Return schema of query but no data

The user provides my code with a SQL query that would look like this  for example:

select DISTINCT *from employees a INNER JOIN orders b on b.[Employee ID] = a.ID

I want to find a way to populate the datatable I create in code with the query columns and information but not actually get data. Is there a way to do this? The code also accepts queries from MySQL, MS Access, CSV as well as SQL.
Kelly MartensAsked:
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Dirk StraussConnect With a Mentor Senior Full Stack DeveloperCommented:
I found something similar once. Just do a select top 0. So in other words
SELECT DISTINCT TOP 0 * FROM employees a INNER JOIN orders b ON b.[Employee ID] = a.ID

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You can then use SqlDataReader.GetSchemaTable Method () to get the schema. Have a look at this article too Getting Schema Information from the DataReader which is the heading about half way down the page.
Kelly MartensAuthor Commented:
that works for SQL and I think Access. However if connected to MySQL or a CSV file it does not.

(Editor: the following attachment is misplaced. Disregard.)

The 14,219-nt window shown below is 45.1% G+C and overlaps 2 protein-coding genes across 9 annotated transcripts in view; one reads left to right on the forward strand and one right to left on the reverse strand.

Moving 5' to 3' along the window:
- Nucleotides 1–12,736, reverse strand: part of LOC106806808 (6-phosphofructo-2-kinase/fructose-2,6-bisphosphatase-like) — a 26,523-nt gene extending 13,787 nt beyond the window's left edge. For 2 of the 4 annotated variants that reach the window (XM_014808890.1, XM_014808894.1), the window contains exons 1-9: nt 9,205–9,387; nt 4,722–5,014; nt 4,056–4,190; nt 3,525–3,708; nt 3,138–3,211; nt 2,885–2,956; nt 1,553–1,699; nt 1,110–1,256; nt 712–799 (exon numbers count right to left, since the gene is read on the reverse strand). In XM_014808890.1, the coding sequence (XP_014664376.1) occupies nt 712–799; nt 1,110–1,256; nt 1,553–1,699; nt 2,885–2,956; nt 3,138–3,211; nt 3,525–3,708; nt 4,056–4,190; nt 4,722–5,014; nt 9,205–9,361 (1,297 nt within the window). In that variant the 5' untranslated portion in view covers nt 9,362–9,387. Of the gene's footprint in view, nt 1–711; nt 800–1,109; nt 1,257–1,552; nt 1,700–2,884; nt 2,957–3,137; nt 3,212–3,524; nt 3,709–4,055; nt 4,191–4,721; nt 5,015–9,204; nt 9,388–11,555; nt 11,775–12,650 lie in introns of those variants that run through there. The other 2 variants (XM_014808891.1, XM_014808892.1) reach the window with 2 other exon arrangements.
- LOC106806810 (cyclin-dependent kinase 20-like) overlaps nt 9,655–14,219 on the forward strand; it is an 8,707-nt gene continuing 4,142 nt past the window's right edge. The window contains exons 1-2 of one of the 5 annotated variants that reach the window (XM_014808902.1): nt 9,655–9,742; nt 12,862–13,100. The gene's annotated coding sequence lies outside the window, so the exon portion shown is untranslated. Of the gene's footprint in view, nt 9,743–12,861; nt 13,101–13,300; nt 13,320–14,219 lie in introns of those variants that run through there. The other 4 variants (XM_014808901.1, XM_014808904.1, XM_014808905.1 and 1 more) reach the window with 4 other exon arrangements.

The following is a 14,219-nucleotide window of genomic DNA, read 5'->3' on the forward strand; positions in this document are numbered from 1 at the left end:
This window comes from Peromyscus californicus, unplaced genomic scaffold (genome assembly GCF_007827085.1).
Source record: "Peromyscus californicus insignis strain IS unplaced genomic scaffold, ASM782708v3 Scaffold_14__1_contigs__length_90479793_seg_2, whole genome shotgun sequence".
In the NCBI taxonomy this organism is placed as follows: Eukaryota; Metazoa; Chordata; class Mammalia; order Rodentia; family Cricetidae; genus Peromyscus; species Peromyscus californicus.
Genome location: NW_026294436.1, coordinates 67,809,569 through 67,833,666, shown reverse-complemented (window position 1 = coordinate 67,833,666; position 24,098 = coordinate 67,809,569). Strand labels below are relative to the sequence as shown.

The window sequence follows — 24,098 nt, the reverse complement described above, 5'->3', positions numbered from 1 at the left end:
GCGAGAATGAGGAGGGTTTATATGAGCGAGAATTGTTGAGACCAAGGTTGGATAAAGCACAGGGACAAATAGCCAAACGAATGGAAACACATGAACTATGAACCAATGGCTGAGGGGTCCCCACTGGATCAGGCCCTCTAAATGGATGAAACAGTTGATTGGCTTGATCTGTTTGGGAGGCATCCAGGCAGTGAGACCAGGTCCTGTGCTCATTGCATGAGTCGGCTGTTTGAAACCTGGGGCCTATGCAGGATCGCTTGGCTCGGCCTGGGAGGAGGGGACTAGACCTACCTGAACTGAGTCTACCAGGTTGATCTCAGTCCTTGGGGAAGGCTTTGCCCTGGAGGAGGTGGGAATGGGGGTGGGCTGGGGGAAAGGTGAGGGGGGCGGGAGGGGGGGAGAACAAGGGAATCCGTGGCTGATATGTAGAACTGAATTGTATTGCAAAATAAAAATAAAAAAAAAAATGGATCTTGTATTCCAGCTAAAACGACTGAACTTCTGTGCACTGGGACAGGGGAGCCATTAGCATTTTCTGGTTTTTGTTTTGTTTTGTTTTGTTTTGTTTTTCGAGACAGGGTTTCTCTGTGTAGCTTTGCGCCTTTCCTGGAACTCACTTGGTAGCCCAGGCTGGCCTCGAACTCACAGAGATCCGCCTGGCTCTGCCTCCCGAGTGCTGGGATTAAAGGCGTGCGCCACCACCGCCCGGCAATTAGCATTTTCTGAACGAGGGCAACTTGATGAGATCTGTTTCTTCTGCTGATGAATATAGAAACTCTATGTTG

I tried parsing the statement and replacing "SELECT" with "SELECT TOP 0" but then somebody threw in a "DISTINCT" keyword and messed that solution up.
Dirk StraussSenior Full Stack DeveloperCommented:
Can't you just replace * with TOP 0 *
So then SELECT * FROM table becomes SELECT TOP 0 * FROM table and SELECT DISTINCT * FROM table becomes SELECT DISTINCT TOP 0 * FROM table
You would need to cater for other data providers, but this would work for SQL. Perhaps I'm shooting from the hip too much here.
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Ryan ChongCommented:
have you tried tools such as Entity Framework or Dapper before? it may help...

Entity Framework

Kelly MartensAuthor Commented:
Hey Ryan... I am somewhat handcuffed to do this in the existing code and am unable to rewrite how the application gets it data at this point.

I will never be sure of what query the user will enter. The solution by Dirk would absolutely work if every statement fed into it used *FROM or in my solution if every statement entered never used a DISTINCT like keyword. I THINK I can append LIMIT 1 at the end of any MySQL query. Access and CSV only accepts TOP 1 but appears to work like the TOP in SQL.
Kelly MartensAuthor Commented:
using the reader was the ticket to what I am looking for. Made something complicated that didn't need to be.
Kelly MartensAuthor Commented:
Thank you Dirk.....
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